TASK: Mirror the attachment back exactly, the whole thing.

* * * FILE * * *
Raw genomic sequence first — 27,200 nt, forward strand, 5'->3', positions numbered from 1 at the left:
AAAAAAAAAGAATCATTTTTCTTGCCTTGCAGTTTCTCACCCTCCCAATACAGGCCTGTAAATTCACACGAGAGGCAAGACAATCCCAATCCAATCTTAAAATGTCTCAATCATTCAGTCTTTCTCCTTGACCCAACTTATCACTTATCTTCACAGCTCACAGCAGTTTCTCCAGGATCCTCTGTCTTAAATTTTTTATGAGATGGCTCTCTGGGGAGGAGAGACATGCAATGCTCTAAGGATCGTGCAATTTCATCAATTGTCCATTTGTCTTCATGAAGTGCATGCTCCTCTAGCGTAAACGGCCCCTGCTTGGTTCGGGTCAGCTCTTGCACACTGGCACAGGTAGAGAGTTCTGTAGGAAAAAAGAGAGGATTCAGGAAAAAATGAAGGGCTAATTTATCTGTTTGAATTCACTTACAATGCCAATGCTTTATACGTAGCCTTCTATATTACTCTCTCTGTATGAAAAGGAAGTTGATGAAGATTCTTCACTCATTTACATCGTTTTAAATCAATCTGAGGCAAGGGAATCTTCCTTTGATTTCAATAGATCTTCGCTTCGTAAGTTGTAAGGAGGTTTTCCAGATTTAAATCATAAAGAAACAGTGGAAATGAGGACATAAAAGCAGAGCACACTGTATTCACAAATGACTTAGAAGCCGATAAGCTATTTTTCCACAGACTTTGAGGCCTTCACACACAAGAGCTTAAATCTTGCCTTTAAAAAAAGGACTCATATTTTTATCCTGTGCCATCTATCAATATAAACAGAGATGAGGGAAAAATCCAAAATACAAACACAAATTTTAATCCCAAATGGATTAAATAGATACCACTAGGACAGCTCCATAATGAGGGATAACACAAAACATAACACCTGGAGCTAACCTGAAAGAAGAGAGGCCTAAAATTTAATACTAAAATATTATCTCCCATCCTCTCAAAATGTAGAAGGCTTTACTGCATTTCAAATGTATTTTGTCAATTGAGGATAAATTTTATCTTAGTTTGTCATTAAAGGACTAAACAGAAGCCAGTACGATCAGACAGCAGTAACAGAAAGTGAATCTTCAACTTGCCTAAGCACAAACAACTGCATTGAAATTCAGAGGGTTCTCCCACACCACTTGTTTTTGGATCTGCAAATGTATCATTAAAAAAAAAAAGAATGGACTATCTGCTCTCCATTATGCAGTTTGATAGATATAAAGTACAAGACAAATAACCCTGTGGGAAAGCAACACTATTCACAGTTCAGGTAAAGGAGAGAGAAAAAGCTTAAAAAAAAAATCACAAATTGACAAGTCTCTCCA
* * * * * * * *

Raw genomic sequence first — 27,200 nt, forward strand, 5'->3', positions numbered from 1 at the left:
AAAAAAAAAGAATCATTTTTCTTGCCTTGCAGTTTCTCACCCTCCCAATACAGGCCTGTAAATTCACACGAGAGGCAAGACAATCCCAATCCAATCTTAAAATGTCTCAATCATTCAGTCTTTCTCCTTGACCCAACTTATCACTTATCTTCACAGCTCACAGCAGTTTCTCCAGGATCCTCTGTCTTAAATTTTTTATGAGATGGCTCTCTGGGGAGGAGAGACATGCAATGCTCTAAGGATCGTGCAATTTCATCAATTGTCCATTTGTCTTCATGAAGTGCATGCTCCTCTAGCGTAAACGGCCCCTGCTTGGTTCGGGTCAGCTCTTGCACACTGGCACAGGTAGAGAGTTCTGTAGGAAAAAAGAGAGGATTCAGGAAAAAATGAAGGGCTAATTTATCTGTTTGAATTCACTTACAATGCCAATGCTTTATACGTAGCCTTCTATATTACTCTCTCTGTATGAAAAGGAAGTTGATGAAGATTCTTCACTCATTTACATCGTTTTAAATCAATCTGAGGCAAGGGAATCTTCCTTTGATTTCAATAGATCTTCGCTTCGTAAGTTGTAAGGAGGTTTTCCAGATTTAAATCATAAAGAAACAGTGGAAATGAGGACATAAAAGCAGAGCACACTGTATTCACAAATGACTTAGAAGCCGATAAGCTATTTTTCCACAGACTTTGAGGCCTTCACACACAAGAGCTTAAATCTTGCCTTTAAAAAAAGGACTCATATTTTTATCCTGTGCCATCTATCAATATAAACAGAGATGAGGGAAAAATCCAAAATACAAACACAAATTTTAATCCCAAATGGATTAAATAGATACCACTAGGACAGCTCCATAATGAGGGATAACACAAAACATAACACCTGGAGCTAACCTGAAAGAAGAGAGGCCTAAAATTTAATACTAAAATATTATCTCCCATCCTCTCAAAATGTAGAAGGCTTTACTGCATTTCAAATGTATTTTGTCAATTGAGGATAAATTTTATCTTAGTTTGTCATTAAAGGACTAAACAGAAGCCAGTACGATCAGACAGCAGTAACAGAAAGTGAATCTTCAACTTGCCTAAGCACAAACAACTGCATTGAAATTCAGAGGGTTCTCCCACACCACTTGTTTTTGGATCTGCAAATGTATCATTAAAAAAAAAAAGAATGGACTATCTGCTCTCCATTATGCAGTTTGATAGATATAAAGTACAAGACAAATAACCCTGTGGGAAAGCAACACTATTCACAGTTCAGGTAAAGGAGAGAGAAAAAGCTTAAAAAAAAAATCACAAATTGACAAGTCTCTCCA